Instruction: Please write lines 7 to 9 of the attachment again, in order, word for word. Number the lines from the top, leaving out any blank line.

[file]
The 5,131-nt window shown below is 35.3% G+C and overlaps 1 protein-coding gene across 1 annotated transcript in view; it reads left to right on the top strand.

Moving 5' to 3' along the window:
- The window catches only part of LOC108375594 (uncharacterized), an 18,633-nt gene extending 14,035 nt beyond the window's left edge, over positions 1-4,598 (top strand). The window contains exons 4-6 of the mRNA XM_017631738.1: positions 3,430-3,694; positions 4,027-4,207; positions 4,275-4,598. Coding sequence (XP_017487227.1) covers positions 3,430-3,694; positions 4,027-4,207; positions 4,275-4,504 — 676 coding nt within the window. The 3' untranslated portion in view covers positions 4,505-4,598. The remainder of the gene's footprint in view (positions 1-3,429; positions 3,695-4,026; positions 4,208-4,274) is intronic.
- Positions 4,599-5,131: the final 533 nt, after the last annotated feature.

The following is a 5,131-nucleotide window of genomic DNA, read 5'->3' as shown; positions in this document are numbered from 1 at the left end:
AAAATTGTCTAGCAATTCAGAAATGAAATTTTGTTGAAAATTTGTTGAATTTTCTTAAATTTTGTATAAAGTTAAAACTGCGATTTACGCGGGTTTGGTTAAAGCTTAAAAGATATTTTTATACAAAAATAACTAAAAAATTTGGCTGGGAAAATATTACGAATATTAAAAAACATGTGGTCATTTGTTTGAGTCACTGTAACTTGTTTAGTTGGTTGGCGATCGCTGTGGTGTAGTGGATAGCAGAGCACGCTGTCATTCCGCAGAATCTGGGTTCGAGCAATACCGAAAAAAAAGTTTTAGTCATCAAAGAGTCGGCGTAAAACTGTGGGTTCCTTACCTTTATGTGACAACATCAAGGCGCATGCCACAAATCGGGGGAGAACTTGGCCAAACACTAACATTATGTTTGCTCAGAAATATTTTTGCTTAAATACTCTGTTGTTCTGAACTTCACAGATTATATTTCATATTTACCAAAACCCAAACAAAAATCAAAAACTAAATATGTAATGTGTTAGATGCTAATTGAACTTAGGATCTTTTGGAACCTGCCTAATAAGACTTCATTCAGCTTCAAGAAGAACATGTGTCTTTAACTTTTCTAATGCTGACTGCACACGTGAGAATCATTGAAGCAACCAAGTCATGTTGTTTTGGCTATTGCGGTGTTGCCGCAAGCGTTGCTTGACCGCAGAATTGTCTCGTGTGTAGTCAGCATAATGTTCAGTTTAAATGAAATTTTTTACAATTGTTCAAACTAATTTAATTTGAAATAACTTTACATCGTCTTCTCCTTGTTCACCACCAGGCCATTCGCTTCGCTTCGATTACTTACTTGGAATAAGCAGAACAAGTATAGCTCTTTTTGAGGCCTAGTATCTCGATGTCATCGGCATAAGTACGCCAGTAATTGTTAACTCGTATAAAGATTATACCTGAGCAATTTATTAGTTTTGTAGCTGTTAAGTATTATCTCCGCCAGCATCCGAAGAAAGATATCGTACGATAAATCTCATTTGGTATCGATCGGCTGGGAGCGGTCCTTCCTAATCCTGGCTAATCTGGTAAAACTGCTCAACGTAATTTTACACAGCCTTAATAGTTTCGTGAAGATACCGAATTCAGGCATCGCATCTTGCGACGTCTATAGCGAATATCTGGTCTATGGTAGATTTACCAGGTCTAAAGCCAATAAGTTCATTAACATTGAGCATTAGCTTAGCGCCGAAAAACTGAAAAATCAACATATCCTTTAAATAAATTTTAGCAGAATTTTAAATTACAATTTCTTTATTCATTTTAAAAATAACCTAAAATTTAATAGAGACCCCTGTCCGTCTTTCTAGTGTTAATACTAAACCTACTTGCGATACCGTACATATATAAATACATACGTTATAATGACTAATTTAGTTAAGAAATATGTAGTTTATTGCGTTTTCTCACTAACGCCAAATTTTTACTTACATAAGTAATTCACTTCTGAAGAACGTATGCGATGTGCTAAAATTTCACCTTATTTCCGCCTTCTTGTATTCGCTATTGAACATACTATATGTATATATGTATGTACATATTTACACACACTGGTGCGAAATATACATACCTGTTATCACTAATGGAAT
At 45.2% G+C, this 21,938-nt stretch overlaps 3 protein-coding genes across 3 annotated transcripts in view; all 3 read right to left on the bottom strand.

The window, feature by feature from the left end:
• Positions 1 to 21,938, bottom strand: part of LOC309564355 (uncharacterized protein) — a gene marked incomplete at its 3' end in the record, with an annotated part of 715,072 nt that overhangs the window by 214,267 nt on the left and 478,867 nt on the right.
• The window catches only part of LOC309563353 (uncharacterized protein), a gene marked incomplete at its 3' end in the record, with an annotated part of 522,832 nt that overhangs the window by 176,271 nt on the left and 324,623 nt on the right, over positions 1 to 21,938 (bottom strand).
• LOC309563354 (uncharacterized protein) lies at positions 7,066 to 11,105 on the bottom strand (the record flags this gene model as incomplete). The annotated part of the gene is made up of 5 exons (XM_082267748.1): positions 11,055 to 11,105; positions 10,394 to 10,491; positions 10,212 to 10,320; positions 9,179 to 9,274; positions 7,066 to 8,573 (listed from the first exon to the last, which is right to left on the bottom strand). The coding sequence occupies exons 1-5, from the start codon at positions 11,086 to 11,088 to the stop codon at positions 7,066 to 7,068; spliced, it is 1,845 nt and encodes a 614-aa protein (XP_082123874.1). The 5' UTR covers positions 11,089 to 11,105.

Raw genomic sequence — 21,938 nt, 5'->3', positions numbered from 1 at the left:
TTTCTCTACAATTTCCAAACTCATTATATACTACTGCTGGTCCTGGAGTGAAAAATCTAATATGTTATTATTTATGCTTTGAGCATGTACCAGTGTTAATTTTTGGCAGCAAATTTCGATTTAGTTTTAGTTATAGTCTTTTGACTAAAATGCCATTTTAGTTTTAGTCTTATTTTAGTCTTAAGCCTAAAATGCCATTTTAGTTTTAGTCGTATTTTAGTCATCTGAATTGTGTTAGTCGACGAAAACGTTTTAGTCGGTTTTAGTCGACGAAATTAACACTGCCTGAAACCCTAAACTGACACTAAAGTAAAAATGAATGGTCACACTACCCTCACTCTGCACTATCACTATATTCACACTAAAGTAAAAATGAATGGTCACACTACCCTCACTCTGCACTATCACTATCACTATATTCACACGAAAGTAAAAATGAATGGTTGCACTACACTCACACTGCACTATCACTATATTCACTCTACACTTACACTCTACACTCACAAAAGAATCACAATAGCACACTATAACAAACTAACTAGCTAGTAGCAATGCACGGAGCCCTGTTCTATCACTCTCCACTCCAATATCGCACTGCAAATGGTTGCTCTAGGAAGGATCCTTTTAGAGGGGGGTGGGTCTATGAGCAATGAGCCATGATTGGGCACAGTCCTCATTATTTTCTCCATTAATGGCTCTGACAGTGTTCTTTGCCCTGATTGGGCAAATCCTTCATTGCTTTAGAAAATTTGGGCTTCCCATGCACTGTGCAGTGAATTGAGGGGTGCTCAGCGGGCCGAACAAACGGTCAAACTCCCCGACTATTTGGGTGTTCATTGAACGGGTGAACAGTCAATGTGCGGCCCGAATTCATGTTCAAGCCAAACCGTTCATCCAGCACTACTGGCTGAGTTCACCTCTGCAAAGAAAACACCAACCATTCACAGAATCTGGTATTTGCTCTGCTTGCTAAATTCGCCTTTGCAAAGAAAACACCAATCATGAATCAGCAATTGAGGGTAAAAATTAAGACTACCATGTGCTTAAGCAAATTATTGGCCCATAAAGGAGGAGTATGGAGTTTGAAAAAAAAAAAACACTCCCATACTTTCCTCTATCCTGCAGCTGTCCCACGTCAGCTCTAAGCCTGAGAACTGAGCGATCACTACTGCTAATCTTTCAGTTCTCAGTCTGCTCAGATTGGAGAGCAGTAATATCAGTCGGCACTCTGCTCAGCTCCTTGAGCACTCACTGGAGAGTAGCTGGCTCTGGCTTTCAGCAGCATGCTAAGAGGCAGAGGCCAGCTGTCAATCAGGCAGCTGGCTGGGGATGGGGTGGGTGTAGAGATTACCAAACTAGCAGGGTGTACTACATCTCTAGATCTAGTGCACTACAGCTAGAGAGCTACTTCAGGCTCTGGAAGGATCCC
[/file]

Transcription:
At 45.2% G+C, this 21,938-nt stretch overlaps 3 protein-coding genes across 3 annotated transcripts in view; all 3 read right to left on the bottom strand.

The window, feature by feature from the left end:
• Positions 1 to 21,938, bottom strand: part of LOC309564355 (uncharacterized protein) — a gene marked incomplete at its 3' end in the record, with an annotated part of 715,072 nt that overhangs the window by 214,267 nt on the left and 478,867 nt on the right.